CHINESE AND ORIENTAL ART by Michael Batterberry


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It's easy to be dazzled by the apparent sumptuousness of this volume but what it amounts to is an aggregation of the arts of China, Korea, Japan and India during successive historical periods, not always worth looking at and never worth learning from. All of the plates are in color, which is not necessarily an advantage: the important (and numerous) Shang bronzes lose their strength and sharpness of detail, appeal only for their patina. In other cases the photograph is a distortion, a critical distortion in the case of the Metropolitan Kuan-yin (Plate 131) where the elegant twist of the torso is lost and the figure looks like a Buckingham Palace guard. Moreover, relative size is ignored throughout. Neither is the selection of examples indicative of artistic development: the disproportionate Kansas City horse should have been followed here, as it was in fact, by such accurately modelled figures as the famous Boston bears: Other notable examples are omitted, a weakness in an introduction to an unfamiliar field, but there is a more fundamental failure: the author makes only occasional and cursory distinction between greater and lesser works and periods, and his characterizations are facile when they're not false (T'ang art, marked by clear articulation of form, is here simply ""opulent and elegant,"" and there are other lapses). In short, the considerable section on Chinese art offers only a superficial, even spurious acquaintance, and the other briefer sections are no better.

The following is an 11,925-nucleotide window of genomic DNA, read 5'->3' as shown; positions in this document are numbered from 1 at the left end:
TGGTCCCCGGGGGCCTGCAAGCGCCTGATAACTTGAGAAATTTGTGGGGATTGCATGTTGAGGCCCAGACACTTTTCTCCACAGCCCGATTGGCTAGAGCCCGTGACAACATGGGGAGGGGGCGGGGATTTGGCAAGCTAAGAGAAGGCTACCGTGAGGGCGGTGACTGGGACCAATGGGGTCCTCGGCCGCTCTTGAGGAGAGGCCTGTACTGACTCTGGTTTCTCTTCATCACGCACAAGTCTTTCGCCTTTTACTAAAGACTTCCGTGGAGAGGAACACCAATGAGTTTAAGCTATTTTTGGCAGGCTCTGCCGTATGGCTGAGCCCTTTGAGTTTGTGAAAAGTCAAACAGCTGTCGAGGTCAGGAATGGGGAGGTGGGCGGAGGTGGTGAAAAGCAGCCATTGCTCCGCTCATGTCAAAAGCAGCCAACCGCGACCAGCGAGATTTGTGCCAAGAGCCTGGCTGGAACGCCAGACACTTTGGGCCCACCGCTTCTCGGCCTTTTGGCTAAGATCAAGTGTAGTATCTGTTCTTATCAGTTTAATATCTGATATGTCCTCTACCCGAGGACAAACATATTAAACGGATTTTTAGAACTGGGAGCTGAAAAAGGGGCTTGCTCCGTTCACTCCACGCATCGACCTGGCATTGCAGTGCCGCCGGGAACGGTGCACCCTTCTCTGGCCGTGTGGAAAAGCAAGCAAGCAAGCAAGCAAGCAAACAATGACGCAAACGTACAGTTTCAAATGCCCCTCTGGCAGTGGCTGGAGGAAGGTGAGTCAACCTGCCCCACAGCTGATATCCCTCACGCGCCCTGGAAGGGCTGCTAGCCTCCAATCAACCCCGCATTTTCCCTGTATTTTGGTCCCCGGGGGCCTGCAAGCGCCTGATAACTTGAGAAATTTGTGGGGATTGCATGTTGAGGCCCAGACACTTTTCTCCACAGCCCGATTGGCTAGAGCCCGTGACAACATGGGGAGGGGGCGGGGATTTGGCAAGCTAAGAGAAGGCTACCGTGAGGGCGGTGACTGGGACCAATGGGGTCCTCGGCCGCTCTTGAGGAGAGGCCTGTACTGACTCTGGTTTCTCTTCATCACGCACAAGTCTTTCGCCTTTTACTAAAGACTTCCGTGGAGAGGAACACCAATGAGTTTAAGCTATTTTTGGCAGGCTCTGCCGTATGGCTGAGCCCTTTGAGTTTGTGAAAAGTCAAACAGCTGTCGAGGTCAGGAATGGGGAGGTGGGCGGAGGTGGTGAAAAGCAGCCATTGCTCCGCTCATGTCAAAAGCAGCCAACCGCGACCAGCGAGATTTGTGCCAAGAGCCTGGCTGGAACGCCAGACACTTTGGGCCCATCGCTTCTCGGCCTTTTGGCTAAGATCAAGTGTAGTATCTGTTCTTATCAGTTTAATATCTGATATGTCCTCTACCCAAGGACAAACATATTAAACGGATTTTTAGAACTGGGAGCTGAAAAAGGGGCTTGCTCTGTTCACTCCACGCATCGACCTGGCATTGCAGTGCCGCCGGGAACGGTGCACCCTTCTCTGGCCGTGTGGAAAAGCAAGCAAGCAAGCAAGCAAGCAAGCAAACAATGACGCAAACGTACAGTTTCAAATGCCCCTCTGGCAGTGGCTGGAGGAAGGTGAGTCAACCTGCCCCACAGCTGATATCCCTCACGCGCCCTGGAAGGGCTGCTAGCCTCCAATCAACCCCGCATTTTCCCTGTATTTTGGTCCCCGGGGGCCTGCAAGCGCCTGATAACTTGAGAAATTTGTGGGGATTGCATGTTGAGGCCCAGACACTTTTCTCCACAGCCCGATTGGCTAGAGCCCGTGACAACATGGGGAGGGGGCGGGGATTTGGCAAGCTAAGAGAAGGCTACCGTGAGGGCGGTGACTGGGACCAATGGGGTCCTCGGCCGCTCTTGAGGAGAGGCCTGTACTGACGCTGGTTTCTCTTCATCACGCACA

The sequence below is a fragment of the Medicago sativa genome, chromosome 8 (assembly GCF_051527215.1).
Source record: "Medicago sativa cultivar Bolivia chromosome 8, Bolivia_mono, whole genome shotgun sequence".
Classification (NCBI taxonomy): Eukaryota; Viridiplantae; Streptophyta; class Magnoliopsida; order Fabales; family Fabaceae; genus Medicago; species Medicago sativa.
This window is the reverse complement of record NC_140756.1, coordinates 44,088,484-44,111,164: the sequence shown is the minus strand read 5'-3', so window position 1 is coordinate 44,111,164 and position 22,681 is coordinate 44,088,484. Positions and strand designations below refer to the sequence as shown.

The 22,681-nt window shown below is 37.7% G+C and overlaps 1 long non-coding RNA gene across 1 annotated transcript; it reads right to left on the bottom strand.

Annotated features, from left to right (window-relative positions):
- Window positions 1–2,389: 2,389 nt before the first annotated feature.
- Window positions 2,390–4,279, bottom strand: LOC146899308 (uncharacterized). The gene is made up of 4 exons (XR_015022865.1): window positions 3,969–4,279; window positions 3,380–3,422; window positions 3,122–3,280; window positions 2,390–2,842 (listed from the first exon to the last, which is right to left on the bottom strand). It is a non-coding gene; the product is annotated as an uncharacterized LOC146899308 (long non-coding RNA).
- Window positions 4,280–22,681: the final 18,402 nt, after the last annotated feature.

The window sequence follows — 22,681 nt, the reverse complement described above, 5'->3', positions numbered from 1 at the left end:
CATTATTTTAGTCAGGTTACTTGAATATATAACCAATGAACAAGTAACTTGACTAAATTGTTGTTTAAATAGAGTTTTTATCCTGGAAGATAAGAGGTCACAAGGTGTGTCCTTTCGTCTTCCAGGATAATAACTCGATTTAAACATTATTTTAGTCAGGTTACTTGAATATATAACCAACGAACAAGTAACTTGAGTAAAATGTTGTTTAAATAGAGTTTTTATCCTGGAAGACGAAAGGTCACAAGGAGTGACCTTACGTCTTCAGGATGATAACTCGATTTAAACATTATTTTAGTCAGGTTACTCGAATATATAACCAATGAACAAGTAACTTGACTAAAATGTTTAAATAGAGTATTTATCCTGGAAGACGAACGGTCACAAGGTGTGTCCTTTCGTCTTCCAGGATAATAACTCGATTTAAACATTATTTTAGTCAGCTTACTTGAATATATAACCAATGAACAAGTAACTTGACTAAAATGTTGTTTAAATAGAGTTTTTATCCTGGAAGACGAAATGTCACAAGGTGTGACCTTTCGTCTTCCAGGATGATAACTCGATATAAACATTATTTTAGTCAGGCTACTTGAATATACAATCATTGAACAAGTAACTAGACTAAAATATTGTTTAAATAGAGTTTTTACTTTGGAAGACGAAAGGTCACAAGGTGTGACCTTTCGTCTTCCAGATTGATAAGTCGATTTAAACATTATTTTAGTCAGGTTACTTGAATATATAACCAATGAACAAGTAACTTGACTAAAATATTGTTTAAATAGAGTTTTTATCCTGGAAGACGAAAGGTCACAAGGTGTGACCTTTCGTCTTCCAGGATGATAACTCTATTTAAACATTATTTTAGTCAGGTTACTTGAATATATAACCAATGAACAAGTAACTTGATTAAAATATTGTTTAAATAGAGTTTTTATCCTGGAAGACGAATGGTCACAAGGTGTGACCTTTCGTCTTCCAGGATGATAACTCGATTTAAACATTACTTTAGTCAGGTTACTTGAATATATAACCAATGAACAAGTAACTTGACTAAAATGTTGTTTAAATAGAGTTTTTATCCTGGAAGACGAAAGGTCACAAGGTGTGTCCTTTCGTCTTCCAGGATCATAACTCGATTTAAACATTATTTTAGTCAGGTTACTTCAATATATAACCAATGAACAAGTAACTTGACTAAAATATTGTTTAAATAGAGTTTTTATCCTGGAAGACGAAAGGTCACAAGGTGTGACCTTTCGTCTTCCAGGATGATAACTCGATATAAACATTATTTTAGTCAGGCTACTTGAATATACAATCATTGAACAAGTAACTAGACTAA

Pub Date: Feb. 14th, 1969
Publisher: McGraw-Hill